After seeing them live late last year (review here), digging their 456th Div. tape (review here) and putting their debut single on the best short releases of 2013 list, I had little doubt that their self-titled debut full-length would deliver a satisfying listen. Sure enough, the five-tracks of the quality-over-quantity release did precisely that, the Brooklyn three-piece harnessing unashamed positive vibes to mesh with a burgeoning psychedelic feel, catchy hooks and classic-style road songs serving as a reminder of the good times that rock and roll both provides and complements. Now that summer is here, I expect to revisit The Golden Grass plenty of time over these sunny, hot months, since it would seem the year has finally caught up with the band’s warmth and day-long spirit. The Golden Grass are reportedly headed to Europe later this year, so more to come on them for sure.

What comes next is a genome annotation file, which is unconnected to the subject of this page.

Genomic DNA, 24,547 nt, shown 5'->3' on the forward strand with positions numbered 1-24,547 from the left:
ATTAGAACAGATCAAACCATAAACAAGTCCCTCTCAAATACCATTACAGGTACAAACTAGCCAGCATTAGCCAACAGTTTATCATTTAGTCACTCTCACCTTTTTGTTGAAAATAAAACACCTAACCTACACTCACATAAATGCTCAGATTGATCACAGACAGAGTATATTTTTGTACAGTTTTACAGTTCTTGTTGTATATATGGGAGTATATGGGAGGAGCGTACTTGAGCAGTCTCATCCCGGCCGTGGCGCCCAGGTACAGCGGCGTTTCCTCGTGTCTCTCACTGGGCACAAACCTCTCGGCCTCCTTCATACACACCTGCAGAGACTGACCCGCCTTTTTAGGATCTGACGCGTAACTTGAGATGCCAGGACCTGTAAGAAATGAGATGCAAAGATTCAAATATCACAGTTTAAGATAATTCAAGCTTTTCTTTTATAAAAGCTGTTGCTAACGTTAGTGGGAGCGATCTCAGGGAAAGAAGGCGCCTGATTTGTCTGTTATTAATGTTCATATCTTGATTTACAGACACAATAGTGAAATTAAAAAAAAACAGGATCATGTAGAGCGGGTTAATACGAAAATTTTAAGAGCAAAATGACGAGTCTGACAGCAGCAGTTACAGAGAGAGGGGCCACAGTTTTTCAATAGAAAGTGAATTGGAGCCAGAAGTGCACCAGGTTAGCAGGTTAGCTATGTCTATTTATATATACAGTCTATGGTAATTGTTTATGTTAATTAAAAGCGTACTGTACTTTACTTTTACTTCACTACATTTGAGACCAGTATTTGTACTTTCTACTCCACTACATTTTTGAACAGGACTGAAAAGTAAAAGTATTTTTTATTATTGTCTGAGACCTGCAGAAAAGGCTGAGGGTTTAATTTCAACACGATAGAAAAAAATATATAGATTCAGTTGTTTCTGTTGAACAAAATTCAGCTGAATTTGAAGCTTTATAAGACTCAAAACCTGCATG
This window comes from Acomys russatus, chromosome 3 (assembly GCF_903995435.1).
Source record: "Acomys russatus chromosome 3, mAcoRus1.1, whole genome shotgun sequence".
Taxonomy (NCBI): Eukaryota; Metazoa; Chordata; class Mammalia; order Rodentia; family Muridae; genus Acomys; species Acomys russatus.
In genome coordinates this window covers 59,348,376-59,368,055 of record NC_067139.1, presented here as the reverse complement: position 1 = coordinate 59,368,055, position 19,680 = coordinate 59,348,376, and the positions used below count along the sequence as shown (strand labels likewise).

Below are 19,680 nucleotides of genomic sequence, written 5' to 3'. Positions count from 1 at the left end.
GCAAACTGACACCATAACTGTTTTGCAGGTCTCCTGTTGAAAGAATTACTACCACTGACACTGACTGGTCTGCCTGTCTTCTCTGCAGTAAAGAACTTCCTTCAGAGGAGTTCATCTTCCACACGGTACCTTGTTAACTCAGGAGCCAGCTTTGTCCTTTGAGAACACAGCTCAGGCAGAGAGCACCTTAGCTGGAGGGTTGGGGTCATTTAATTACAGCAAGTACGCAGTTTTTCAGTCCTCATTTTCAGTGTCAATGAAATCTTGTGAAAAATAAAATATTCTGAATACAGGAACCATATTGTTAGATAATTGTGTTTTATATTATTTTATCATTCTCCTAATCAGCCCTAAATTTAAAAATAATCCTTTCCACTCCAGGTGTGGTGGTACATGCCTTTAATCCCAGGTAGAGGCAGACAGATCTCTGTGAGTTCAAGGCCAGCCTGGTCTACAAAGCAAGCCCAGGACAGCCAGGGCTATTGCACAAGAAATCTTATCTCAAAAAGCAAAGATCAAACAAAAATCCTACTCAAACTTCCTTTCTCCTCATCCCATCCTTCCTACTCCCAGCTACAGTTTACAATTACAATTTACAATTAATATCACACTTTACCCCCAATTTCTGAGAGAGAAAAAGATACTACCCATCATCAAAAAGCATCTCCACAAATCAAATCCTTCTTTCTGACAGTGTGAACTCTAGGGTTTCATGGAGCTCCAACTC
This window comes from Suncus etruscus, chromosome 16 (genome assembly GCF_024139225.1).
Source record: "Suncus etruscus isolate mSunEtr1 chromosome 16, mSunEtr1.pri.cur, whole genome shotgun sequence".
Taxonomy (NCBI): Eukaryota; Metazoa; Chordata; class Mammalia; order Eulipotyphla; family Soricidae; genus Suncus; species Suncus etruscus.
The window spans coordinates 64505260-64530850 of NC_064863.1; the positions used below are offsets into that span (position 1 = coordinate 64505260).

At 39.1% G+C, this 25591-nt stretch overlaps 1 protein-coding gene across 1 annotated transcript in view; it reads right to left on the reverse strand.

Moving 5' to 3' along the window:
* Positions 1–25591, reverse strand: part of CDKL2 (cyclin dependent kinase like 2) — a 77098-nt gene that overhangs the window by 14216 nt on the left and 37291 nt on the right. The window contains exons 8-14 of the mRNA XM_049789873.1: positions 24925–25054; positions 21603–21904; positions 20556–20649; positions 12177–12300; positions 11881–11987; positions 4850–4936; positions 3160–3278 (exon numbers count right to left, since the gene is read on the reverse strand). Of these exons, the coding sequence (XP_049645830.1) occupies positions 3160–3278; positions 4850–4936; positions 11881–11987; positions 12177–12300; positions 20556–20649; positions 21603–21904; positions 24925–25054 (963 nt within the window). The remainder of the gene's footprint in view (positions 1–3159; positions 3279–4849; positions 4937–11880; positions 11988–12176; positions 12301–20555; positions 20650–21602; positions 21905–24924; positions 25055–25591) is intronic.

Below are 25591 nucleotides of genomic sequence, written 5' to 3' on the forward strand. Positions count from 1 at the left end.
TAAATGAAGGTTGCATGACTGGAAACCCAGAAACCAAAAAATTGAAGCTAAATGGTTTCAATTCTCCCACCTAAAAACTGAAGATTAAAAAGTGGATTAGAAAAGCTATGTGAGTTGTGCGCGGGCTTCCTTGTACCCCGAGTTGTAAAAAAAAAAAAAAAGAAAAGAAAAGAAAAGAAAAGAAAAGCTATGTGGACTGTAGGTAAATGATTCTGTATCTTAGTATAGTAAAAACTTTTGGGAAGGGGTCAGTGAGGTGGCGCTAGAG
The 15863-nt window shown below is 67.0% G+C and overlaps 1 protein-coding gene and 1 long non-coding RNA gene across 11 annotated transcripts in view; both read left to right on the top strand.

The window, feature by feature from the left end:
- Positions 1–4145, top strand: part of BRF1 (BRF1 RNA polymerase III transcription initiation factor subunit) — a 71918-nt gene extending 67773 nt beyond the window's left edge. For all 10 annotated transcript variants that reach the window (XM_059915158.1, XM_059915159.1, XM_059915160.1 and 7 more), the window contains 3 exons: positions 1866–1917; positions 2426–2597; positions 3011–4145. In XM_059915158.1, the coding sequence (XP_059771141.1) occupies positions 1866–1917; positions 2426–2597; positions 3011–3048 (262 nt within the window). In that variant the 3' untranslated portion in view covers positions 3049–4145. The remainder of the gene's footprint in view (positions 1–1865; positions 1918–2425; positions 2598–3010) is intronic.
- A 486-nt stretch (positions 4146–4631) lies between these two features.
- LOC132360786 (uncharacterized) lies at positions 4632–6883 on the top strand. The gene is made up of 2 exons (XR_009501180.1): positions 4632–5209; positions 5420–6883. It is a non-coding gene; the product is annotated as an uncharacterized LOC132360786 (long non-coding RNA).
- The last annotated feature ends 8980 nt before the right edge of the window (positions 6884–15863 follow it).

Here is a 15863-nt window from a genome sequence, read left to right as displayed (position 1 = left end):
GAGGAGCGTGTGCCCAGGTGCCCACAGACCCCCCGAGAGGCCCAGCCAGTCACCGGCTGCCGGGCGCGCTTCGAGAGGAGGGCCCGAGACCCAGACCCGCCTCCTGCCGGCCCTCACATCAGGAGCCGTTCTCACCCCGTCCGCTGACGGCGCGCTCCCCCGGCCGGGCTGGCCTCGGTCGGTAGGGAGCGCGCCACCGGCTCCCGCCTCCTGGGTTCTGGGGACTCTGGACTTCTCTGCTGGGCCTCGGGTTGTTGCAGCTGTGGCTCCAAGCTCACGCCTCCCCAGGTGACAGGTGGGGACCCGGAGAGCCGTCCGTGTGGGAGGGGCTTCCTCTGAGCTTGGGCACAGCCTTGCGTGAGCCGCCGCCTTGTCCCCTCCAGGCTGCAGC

6. Ararat, Cabalgata Hacia la Luz

Released by Oui Oui Records. Reviewed April 4.

Every time I think I’m out, Cabalgata Hacia la Luz pulls me back in. The third full-length from Argentina trio Ararat seems to hit me with a different song each week. This week, it’s the six-minute “El Hijo de Ignacio,” with the insistent, punkish drums from Alfredo Felitte, backing noise and later keyboard eeriness from Tito Fargo and the low bass rumble of Sergio Chotsourian (ex-Los Natas), whose vocals seem to hover over the rest of the mix as though piped in from someplace else entirely. The whole album had a hypnotic effect that pulled the listener away from how diverse it actually was, moving into and out of heavy psych atmospherics with expert smoothness, but the more attention you paid, the more rewarding the experience became, as Ararat defied any expectations that might have come from their 2012 sophomore outing, II (review here), and boldly pushed toward new avenues of progression.

 

5. Conan, Blood Eagle

Released by Napalm Records. Reviewed Jan. 22.